Revealing the environs of the remarkable southern hot core G327.30.6

Coordinator: F. Wyrowski, K. Menten, P. Schilke, S. Thorwirth, P. Bergman

Program is available and data products can be downloaded

Scientific justification:
There is no generally accepted evolutionary scheme for high mass starformation yet, in contrast to the detailed framework of CLASSes thatexists for the early evolution of low mass stars. In the ninetiesultracompact HII regions and hot molecular cores were the youngestknown stages of massive star formation. In recent years, so called highmass protostellar objects (HMPOs) or massive young stellar objects(MYSOs) were recognized to be likely an even earlier stage of massivestar formation and in recent mm/submm bolometer array imaging evenmassive cold secondary cores not associated with freefree and NIR/MIRemission were found in the environs of UCHII regions or HMPOs. Hence,to understand the evolution of massive protostars, it is vital, tocover observationally the larger environs of known massive starformation, since this will likely reveal secondary cores in differentevolutionary stages.
One of the most prominent hot molecular cores in the southerncelestrial hemisphere is the core associated with the UCHII regionG327.3-0.6 at a kinematical distance of 2.9 kpc. It is associated withprominent H2O, OH and CH3OH masers and it chemistry has been studied intwo influencial papers, the ethylene oxide andacetaldehyde study of Nummelin et al. (1998) and the Gibb et al. (2000)study of the chemical inventory of this source. The source isremarkable for its line rich spectra with relatively narrow, wellbehaved (gaussian) line profiles, which reduces line blending and makesthe spectra easier to interpret than e.g. spectral scans of of SgrB2.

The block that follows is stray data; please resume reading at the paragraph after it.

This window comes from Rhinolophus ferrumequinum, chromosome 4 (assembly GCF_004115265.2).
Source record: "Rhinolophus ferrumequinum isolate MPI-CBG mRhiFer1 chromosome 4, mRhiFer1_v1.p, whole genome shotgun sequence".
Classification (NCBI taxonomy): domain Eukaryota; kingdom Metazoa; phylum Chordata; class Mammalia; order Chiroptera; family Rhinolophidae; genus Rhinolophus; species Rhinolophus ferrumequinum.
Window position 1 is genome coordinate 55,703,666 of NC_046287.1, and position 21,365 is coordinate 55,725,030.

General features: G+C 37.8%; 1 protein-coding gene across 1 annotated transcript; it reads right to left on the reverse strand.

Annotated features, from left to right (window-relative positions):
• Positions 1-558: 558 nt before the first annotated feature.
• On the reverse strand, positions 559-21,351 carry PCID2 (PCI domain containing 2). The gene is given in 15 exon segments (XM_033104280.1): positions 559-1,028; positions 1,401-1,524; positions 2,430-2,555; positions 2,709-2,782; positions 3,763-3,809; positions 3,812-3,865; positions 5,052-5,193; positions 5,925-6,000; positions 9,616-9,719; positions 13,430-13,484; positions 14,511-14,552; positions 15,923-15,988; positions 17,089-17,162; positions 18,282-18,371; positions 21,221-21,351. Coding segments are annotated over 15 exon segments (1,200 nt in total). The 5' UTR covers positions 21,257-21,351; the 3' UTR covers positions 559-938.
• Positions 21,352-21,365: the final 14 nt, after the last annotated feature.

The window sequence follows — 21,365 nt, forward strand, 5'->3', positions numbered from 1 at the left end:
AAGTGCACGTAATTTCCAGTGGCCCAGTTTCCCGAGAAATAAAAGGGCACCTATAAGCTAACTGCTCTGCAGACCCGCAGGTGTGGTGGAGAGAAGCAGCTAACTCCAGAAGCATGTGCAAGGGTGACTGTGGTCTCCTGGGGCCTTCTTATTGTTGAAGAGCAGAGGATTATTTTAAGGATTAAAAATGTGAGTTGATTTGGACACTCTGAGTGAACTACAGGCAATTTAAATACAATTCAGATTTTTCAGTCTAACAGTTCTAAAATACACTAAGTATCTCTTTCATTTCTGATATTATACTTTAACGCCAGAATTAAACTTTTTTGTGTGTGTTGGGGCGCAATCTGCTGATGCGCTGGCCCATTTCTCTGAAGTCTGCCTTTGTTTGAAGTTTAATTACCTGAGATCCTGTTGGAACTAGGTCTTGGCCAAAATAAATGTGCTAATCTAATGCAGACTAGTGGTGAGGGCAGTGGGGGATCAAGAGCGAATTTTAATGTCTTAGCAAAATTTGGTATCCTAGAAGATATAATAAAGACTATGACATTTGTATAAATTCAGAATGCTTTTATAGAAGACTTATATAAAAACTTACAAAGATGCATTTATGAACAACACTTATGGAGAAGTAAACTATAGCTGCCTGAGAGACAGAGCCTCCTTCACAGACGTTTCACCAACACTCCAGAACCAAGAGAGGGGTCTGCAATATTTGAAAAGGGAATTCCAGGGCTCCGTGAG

Given the interest in this hot core, it is surprising that almostnothing is known about its environs. Only in Per Bergman's thesis(1992) some SEST maps are reported, finding two adjacent dense cores inthis molecular cloud: one cold (kinetic temperature Tk=30 K) cloudcore, and one hot (Tk=100200 K) core, hence this cloud offers thepossibity to study cores that have formed from the same parential cloudbut are in different stages of evolution. See Fig. 1 for MIR images ofthe region.

Goals and strategy
Since the G327.30.6 hot core has thepotential of becoming a southern hemisphere hot core template forupcoming observatories like ALMA and Herschel, there will be largeinterest of the community in a chemical and physical study of themolecular environs of the source on a several parsec scale, coveringmost of the giant molecular cloud harboring the hot core, especiallysince there are up to now no published maps available, so that thiswould certainly be a pathfinding project. We will identify andcharacterize all secondary cores and determine with small high angularresolution maps the physical conditions within those cores.
Our strategy in detail is:
- Cover with OntheFly maps the whole cloud in 12CO and C18O (32)with the APEX2A receiver.This will reveal the global kinematics andcolumn density distribution of the cloud. We basically want to coverthe whole complex seen in the MSX 8mu image of the region which extendsover 6x6 arcmin**2.
- Zoom into indiviual cores with FLASH observations of CO(43) and 13CO(87) raster maps and APEX2A observations of N2H+ and HCN.
- Characterize the peaks of the found cores with transition bands of CH3CN and CH3OH.

Time estimate
We expect CO lines on a Ta* scale between 10 and 30 K, hence a RMS of1K issufficient, which is reached at 345GHz after 1s. For a fully sampledmap 1600 points have to be observed. We assume for the OTF observationsan ON efficiency of 0.5,including calibrations. Hence we need 1 houroberving time for the CO map. C18O intensities will be in the range 1to 5 K, hence at least 0.5 K RMS are needed. C18O emission will be lessextended, so that rougly half the size of the CO map has to be coveredwhich will cost a total of about 2 hours. 13CO (87) towards the coresis expected to be also 15 K. with 60s per positions we reach 0.35K and2 5x5 raster maps of the peaks take 1.5 hours. This leaves 3 hours fordeeper integrations towards the peaks in CH3CN and CH3OH. Additionally,we add 1 hour time for tuning. Note that some of the FLASH tuning canbe done during APEX2A observations to save time.
The whole observing program then requires a 8 hour, one transit, observation ofG327.